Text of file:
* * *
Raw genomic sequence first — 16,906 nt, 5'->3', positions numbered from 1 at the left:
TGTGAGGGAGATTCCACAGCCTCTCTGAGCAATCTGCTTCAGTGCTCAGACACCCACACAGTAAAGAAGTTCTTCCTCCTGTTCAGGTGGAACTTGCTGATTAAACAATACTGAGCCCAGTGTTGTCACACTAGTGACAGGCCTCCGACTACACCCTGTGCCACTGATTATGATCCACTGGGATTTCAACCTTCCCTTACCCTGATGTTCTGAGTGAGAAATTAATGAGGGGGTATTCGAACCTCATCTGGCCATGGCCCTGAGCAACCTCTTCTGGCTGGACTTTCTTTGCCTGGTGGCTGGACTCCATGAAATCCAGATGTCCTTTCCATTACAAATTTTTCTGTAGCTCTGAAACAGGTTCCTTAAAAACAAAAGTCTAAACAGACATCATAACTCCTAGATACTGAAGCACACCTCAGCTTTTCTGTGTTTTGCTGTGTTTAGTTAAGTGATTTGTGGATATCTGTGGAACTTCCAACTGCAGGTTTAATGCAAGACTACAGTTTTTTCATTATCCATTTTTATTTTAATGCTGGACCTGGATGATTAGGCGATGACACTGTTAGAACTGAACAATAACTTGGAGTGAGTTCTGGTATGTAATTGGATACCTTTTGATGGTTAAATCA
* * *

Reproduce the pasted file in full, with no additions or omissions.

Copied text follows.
Raw genomic sequence first — 16,906 nt, 5'->3', positions numbered from 1 at the left:
TGTGAGGGAGATTCCACAGCCTCTCTGAGCAATCTGCTTCAGTGCTCAGACACCCACACAGTAAAGAAGTTCTTCCTCCTGTTCAGGTGGAACTTGCTGATTAAACAATACTGAGCCCAGTGTTGTCACACTAGTGACAGGCCTCCGACTACACCCTGTGCCACTGATTATGATCCACTGGGATTTCAACCTTCCCTTACCCTGATGTTCTGAGTGAGAAATTAATGAGGGGGTATTCGAACCTCATCTGGCCATGGCCCTGAGCAACCTCTTCTGGCTGGACTTTCTTTGCCTGGTGGCTGGACTCCATGAAATCCAGATGTCCTTTCCATTACAAATTTTTCTGTAGCTCTGAAACAGGTTCCTTAAAAACAAAAGTCTAAACAGACATCATAACTCCTAGATACTGAAGCACACCTCAGCTTTTCTGTGTTTTGCTGTGTTTAGTTAAGTGATTTGTGGATATCTGTGGAACTTCCAACTGCAGGTTTAATGCAAGACTACAGTTTTTTCATTATCCATTTTTATTTTAATGCTGGACCTGGATGATTAGGCGATGACACTGTTAGAACTGAACAATAACTTGGAGTGAGTTCTGGTATGTAATTGGATACCTTTTGATGGTTAAATCA